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And Then There Were Three at FERC?

And Then There Were Three at FERC?

FERC Commissioner Suedeen Kelly late Friday had not been confirmed for a second term to the Commission, and it was not looking especially promising that the Senate would get around to it before adjourning for the year.

Absent Senate confirmation Friday night or over the weekend, Kelly, who has sat on the Commission for only a little more than a year, would be out of her job as a FERC commissioner. She would have to be re-nominated by President Bush again in 2005, and then go through the confirmation process again in the Senate, in order to regain her seat on the Federal Energy Regulatory Commission.

"I don't think it's going to happen. It's not looking especially good," said a knowledgeable Capitol Hill aide Friday, referring to Kelly's confirmation. But "we've got our fingers and toes crossed that the Senate before it leaves will be able to reach some agreement."

Kelly's nomination "is not going anywhere until the next Congress," agreed a spokeswoman for the Senate Energy and Natural Resources Committee. She noted President Bush won't be able to make a recess appointment while the Senate is adjourned because Kelly already was a member of FERC.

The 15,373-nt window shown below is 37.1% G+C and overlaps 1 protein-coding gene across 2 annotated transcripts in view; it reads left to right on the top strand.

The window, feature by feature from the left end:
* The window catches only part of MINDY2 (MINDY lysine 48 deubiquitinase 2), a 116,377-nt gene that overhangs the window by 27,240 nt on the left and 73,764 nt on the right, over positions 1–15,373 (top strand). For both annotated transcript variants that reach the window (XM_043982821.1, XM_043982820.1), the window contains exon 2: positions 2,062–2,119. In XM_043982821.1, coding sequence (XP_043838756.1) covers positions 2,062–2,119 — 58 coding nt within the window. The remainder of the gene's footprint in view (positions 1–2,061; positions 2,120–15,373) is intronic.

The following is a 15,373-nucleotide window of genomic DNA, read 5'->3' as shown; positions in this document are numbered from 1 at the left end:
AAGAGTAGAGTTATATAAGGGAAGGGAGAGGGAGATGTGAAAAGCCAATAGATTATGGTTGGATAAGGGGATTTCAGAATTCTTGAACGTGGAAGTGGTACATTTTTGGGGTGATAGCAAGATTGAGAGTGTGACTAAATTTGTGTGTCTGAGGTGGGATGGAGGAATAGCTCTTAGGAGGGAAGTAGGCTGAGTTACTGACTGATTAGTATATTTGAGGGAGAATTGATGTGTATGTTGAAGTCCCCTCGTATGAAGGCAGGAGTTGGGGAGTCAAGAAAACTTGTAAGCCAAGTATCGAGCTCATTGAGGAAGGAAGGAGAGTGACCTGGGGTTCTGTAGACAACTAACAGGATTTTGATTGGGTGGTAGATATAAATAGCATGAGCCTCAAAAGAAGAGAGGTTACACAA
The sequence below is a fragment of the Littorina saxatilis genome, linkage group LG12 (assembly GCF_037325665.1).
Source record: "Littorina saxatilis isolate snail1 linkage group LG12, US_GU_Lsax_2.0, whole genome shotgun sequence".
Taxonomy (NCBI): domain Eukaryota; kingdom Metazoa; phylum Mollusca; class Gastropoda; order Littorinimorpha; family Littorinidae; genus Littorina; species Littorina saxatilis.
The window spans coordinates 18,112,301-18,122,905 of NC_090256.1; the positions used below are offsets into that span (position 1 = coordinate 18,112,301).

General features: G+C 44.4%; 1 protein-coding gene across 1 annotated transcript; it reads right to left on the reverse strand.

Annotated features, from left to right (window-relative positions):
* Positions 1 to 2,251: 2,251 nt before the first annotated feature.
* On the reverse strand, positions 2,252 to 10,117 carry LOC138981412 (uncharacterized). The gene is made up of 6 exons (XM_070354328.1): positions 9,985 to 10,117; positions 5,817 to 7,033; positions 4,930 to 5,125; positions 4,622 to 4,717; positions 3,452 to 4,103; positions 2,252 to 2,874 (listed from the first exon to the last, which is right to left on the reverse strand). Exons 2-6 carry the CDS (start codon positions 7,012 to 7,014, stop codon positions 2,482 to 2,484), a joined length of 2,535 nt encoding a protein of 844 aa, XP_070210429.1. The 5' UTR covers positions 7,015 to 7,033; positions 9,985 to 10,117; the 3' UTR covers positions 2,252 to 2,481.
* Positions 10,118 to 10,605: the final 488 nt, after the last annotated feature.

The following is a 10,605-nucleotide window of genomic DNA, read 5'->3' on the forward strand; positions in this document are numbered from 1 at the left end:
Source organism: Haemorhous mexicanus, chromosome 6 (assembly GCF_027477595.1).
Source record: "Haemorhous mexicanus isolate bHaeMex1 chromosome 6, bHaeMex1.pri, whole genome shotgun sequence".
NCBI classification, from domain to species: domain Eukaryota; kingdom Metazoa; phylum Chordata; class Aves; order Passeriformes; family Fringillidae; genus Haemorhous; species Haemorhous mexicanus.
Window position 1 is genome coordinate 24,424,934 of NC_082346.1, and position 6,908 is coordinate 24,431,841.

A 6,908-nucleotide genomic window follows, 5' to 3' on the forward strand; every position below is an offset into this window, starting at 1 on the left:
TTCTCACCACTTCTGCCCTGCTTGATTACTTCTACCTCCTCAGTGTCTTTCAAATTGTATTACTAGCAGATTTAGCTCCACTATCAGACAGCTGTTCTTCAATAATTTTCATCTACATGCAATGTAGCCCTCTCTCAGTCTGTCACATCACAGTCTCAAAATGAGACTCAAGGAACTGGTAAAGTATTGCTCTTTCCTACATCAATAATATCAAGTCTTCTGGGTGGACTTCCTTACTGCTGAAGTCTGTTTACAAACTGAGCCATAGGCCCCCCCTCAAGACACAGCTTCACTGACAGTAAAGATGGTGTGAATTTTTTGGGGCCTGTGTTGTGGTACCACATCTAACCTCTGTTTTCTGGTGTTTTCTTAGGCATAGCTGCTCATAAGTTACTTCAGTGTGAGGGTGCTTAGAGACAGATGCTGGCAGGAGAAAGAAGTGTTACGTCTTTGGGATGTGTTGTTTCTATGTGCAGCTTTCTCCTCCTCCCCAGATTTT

Kelly was traveling Friday and could not be reached for comment. Asked if Kelly would be in her office Monday, a staff member said, "I hope so...I'm assuming she will be in."

Without Kelly, a Democrat, the Commission will be made up of three Republicans -- FERC Chairman Pat Wood, and Commissioners Nora M. Brownell and Joseph Kelliher.

Kelly was one of approximately 200 Bush administration nominees being blocked by newly minted Senate Minority Leader Harry Reid (D-NV) until he wins confirmation of a nominee to the Nuclear Regulatory Commission who opposes the government's plan to deliver tons of spent nuclear waste to a repository in Yucca Mountain in Nevada.

Reid's blanket obstruction essentially trumped a hold that Sen. Larry E. Craig (R-ID) has had on Kelly's nomination since last June. Craig vowed to keep the hold on Kelly until the Senate Democrats cleared the way for a vote on Al Lance to the Veterans Court of Appeals.

Kelly joined the Commission in November 2003, and served out the remainder of a term of a prior Commissioner that expired on June 30 of this year. She had been serving out a grace period that expired when Congress adjourned for the year. The White House in April re-nominated Kelly, a former New Mexico regulator, to a full five-year term that would end on June 30, 2009.

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